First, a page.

May 2017

Third I-Kiribati woman makes lifelong commitment

Tibwau Matia has had a long association with the Good Samaritan Sisters. She first met them as a nine-year-old soon after their arrival in Kiribati in 1991 when they settled near her family. Now, 26 years on, that neighbourly connection has grown into something much more.

On April 29, Sister Tibwau Matia made her perpetual profession as a Sister of the Good Samaritan of the Order of St Benedict, becoming the third I-Kiribati woman to do so.

The Rite of Perpetual Profession took place during Eucharist at Sacred Heart Cathedral on Kiribati’s main island, Tarawa, in the presence of about 250 people.

Those gathered included Tibwau’s mother and her four siblings (Tibwau’s father is deceased), Good Samaritan Sisters living in Kiribati and a small contingent visiting from Australia, many extended family members and friends, and members of other religious congregations.

Bishop Paul Mea MSC, who first invited the Good Samaritan Sisters to Kiribati 26 years ago, and Father Albert Yells MSC, Director of the Kiribati Pastoral Institute, presided over the Eucharist.

Tibwau said the whole celebration was “very special”, but named some significant moments, such as singing the Suscipe, an ancient prayer from the Rule of St Benedict, and lying prostrate before the community as her Sisters prayed the litany.

“Speaking my vows and signing them before the people was also very special. When I placed them on the altar I felt I was giving my whole life to God,” she said.

During the rehearsal a few days before the ceremony Tibwau said she “was very nervous”, but on the day she “felt strong”.

“The liturgy was very meaningful and prayerful. The singing and the local dancing were very connected with the ceremony and were very good and prayerful. Sister Clare’s words to me were very encouraging. I felt supported by my sisters, my family and friends.”

Congregational Leader Sister Clare Condon described Tibwau’s perpetual profession as “a delightful experience of Kiribati culture and Good Samaritan Benedictine values in concert with each other.

“Her family and the Kiribati Pastoral Institute provided the singing and dancing throughout the ceremony,” Clare said.

“Tibwau is the third Kiribati woman to make perpetual profession in the congregation; together with two temporary professed sisters, three novices and three pre-novices the sisters are creating their own Good Samaritan Kiribati life together.”

For Sister Juniko Toaua, one of the two temporary professed sisters, Tibwau’s profession was an experience of personal renewal.

“I was really touched with the singing of the Suscipe, ‘Receive me Lord…’. It reminded me of my first profession and in my heart I renewed my own vows,” she said.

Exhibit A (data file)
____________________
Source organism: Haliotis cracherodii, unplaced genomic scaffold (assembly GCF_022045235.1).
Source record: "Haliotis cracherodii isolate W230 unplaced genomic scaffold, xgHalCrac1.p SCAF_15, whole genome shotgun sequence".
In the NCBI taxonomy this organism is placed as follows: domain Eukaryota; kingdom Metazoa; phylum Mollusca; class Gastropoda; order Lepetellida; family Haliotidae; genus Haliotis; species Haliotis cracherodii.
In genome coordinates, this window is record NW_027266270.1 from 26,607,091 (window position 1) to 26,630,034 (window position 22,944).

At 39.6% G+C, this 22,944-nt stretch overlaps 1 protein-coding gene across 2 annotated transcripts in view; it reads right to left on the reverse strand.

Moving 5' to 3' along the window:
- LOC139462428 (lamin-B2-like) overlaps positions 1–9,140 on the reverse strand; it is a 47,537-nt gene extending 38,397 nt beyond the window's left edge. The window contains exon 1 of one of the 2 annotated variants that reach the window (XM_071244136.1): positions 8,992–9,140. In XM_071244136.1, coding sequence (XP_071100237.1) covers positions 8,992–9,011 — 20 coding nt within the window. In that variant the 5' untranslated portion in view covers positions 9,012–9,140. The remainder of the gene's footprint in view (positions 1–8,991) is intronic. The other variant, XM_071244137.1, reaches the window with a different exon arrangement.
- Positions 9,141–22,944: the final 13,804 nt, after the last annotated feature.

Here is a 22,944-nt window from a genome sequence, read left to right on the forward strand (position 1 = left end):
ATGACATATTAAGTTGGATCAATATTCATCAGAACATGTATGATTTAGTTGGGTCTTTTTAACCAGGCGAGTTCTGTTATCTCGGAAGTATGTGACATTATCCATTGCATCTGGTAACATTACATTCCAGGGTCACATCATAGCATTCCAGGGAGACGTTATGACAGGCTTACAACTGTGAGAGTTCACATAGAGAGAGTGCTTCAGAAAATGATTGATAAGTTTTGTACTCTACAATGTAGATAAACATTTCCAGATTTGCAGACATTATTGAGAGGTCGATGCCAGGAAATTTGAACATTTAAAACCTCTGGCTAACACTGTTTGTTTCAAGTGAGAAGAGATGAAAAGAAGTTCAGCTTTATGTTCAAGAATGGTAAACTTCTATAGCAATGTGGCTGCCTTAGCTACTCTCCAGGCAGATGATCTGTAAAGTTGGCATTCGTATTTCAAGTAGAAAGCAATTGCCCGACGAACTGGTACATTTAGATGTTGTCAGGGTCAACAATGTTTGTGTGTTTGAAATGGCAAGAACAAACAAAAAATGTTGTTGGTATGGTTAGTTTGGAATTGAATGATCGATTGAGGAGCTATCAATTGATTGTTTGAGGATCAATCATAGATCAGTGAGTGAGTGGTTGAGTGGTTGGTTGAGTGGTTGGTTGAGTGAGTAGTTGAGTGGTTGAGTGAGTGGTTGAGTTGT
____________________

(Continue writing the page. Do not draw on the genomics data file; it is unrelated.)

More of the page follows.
“When I read the Good Samaritan Litany for Tibwau it reminded me of all that the Rule of St Benedict tells me is important for living my personal life as a Sister of the Good Samaritan in community and ministry.”

Following Eucharist, the celebrations continued with a traditional botaki, where family and guests gathered for a variety of speeches, local cultural singing and dancing, and a feast of local food.

Tibwau, age 35, was born and raised in Nabeina on North Tarawa. She attended primary school in the village of Abaunamou before completing her secondary education at St Louis High School, Teaoraereke.

Following high school, Tibwau worked as a computer operator at the local hospital. In more recent years she has completed a Certificate in Early Childhood Education through the University of the South Pacific (Kiribati Campus) as well as theology and scripture studies at the Kiribati Pastoral Institute.

For the past seven years Tibwau has been working at the Good Samaritan Early Childhood Learning Centre at Abaokoro on North Tarawa with Sisters Kakare Biita and Tuata Terawete. Opened in 2009, the Centre provides vital pre-school opportunities for children from Abaokoro and neighbouring villages.

“I like working with the little ones,” said Tibwau. “I like talking with them and listening to them. I like caring for them and watching them grow.”

Also living in community with the sisters at Abaokoro are three young I-Kiribati women who are part of the pre-novitiate program, which is led by Tibwau and Kakare. Where once they were being mentored in their religious formation by Australian Good Samaritan Sisters, Tibwau and Kakare are now taking on an important leadership role mentoring I-Kiribati women interested in exploring Good Samaritan religious life.

Sister Geraldine Kearney, who is responsible for the initial formation of temporary professed sisters, said it was “a joy” to celebrate with Tibwau in her own village and with her extended family and the Good Samaritan community.

“The privilege of journeying with a temporary professed, or anyone in formation, is always for me a challenge to daily renew my own commitment. This particular journey was no exception and was especially moving for me,” she said.

“I have known Tibwau now for over 16 years and I can only rejoice with her in this wonderful culmination of a long journey; a journey of careful and consistent discernment.”

The Good Oil

‘The Good Oil’, the free, monthly e-journal of the Good Samaritan Sisters, publishes news, feature and opinion articles and reflective content which aims to nourish the spirit, stimulate thinking and encourage reflection and dialogue about contemporary issues from a Good Samaritan perspective.

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